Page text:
Novels with complicated plots, multiple narrators and symbolic overtones are perforce more difficult to summarize than those with simple, linear plots and few or no subplots. Authors of complex works may benefit by writing two or more synopses, each with a different degree of detail — sort of like zooming in on the novel and presenting more details each time. That way you end up with a synopsis for every situation in which one may be needed. In fact, it’s good to have a whole range of descriptions of your work, from a single sentence to a jacket blurb to synopses of varying lengths.

Still, it’s tricky. You can’t write the synopsis in the same voice that you wrote the novel, but you don’t want to present it in such a detached way that all the life is sucked out of it, turning it into a dried specimen. Some writers may do well to write their synopses at leisure, in the interval between novels, when there isn’t much creative ferment going on. Others may do better under pressure, when an agent or editor has expressed interest in a face to face meeting at a writers’ conference, and you want to get your offering into their hands before that interest cools. For those who really hate synopsis-writing, it might be an idea to ask a fellow writer who has read the work in question to draft a synopsis of it. That gives the author of the work something with which to get started.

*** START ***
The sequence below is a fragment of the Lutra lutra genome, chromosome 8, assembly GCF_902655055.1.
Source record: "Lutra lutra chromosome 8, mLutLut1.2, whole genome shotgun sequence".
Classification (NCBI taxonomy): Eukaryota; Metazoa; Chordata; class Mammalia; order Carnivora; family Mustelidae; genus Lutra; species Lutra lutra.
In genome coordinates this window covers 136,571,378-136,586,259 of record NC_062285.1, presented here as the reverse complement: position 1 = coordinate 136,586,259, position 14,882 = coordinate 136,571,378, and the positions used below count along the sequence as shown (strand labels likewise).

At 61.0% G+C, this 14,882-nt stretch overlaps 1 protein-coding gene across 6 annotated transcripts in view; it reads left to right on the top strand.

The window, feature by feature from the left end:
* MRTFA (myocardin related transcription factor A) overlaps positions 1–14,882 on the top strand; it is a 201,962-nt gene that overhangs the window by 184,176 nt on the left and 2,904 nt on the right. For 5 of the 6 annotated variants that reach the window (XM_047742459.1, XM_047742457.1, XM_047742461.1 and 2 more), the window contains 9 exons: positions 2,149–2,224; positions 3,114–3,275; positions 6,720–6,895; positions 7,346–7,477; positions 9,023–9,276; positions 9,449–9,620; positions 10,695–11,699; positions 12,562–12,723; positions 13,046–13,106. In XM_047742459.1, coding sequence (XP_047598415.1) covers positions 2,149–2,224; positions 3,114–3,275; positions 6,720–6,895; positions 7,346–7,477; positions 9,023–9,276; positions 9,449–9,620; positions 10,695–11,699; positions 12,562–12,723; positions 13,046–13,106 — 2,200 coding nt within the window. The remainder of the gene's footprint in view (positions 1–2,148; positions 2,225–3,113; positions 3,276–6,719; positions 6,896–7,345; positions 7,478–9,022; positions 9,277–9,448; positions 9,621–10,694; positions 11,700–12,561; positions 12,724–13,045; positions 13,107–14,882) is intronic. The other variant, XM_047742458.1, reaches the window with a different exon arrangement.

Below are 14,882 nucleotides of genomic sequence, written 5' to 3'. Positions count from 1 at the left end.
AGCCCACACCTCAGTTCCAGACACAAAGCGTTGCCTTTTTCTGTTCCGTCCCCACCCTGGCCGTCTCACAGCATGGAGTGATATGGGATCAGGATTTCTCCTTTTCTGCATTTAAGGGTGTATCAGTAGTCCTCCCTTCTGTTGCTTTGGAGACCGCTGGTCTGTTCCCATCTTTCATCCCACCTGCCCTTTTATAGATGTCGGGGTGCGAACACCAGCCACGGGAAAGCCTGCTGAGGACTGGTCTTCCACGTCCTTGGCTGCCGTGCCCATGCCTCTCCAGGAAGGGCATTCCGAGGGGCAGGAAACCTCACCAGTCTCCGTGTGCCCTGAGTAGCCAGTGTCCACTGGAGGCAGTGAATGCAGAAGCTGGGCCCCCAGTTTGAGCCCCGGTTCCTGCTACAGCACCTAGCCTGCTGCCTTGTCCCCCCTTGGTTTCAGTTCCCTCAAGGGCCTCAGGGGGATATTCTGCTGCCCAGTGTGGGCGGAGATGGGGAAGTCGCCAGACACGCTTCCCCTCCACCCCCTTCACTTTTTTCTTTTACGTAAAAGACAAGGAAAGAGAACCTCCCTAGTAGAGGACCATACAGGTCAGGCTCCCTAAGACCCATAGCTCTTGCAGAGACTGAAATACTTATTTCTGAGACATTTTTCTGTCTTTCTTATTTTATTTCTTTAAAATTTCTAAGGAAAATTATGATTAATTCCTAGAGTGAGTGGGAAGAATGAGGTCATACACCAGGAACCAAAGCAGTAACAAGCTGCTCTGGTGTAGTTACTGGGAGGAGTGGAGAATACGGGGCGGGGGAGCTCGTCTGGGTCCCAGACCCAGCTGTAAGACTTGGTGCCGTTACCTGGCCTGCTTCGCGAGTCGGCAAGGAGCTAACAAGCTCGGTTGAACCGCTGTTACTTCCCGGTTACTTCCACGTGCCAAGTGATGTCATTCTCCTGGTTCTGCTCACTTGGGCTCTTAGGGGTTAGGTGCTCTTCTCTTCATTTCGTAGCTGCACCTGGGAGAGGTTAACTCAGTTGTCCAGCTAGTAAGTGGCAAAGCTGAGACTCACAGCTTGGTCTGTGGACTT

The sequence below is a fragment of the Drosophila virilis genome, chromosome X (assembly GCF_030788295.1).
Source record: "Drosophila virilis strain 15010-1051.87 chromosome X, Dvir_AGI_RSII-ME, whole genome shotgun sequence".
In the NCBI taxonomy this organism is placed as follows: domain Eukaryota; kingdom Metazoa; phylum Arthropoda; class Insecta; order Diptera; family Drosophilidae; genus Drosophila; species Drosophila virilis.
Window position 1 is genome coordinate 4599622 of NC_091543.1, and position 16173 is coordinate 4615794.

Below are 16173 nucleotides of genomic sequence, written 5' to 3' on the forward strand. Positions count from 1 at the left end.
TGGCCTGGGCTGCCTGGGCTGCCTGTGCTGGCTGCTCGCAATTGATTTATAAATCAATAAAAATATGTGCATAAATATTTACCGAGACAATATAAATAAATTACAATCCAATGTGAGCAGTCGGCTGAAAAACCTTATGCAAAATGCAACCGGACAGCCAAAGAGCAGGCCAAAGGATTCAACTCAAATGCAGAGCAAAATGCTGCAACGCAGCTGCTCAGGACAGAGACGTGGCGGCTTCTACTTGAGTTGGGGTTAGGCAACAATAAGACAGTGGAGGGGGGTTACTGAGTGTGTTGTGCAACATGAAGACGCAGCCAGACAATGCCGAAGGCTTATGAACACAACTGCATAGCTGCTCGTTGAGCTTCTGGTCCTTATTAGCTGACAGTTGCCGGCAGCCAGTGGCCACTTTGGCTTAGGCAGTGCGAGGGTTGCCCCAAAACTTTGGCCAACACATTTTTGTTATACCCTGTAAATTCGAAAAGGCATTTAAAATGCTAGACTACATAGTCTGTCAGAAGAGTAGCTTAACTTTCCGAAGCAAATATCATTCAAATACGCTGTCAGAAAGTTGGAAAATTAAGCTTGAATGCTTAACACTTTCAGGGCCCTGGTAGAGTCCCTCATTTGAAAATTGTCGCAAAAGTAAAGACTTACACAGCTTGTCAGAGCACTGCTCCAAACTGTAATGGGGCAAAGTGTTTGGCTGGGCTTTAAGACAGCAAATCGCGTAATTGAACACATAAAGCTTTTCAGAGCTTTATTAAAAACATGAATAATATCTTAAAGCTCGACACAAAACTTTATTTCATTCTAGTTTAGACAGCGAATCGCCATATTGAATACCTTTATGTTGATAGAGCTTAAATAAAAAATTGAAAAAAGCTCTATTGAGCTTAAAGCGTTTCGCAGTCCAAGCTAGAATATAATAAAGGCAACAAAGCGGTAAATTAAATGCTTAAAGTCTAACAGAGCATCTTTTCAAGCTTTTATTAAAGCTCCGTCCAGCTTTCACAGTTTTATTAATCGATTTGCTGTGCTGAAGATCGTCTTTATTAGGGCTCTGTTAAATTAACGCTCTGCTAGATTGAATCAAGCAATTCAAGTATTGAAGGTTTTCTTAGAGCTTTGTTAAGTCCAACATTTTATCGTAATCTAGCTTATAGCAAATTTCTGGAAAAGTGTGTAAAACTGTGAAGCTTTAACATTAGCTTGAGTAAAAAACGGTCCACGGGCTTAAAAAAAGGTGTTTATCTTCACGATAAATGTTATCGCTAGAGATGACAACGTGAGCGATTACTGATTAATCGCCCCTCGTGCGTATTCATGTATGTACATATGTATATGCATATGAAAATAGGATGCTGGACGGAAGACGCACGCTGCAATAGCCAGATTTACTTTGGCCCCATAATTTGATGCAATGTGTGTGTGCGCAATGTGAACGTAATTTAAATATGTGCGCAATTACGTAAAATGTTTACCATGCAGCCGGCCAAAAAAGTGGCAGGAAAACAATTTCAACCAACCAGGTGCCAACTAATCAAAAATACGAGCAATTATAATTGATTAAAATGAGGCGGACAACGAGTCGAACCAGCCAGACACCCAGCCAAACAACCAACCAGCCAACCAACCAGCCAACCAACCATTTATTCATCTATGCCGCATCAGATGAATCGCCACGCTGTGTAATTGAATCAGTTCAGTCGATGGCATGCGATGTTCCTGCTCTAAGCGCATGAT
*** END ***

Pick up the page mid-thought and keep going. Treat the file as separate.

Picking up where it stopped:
Critique groups are good venues for testing synopses and blurbs. When you join a group, or a new member joins your group, a synopsis is a good instrument to introduce a novel. Ask for comments or suggestions on your synopsis as well as on the real work. Since synopses are short, they are easy to read and comment on. My critique group has just had a flurry of synopsis writing. In fact, I’m about to send one to the group myself, for the first volume of my forthcoming novel, Islands of the Gulf. Having written several synopses, I can say with confidence that it does get easier with practice.

Revision is Endless

Once you’ve written something, especially something long, like a 150,000+ word novel, you have a preoccupation that can last the rest of your life, if you let it. Now that books have become ebooks, there is no reason to stop revising, tinkering, polishing and embellishing, even after the thing is published. In the past, once a book was printed, that pretty well put an end to revision, unless there was a good reason at some point to produce a second edition. That makes sense for certain kinds of non-fiction, but rarely in the case of fiction. Now the whole concept of “edition” is becoming obsolete.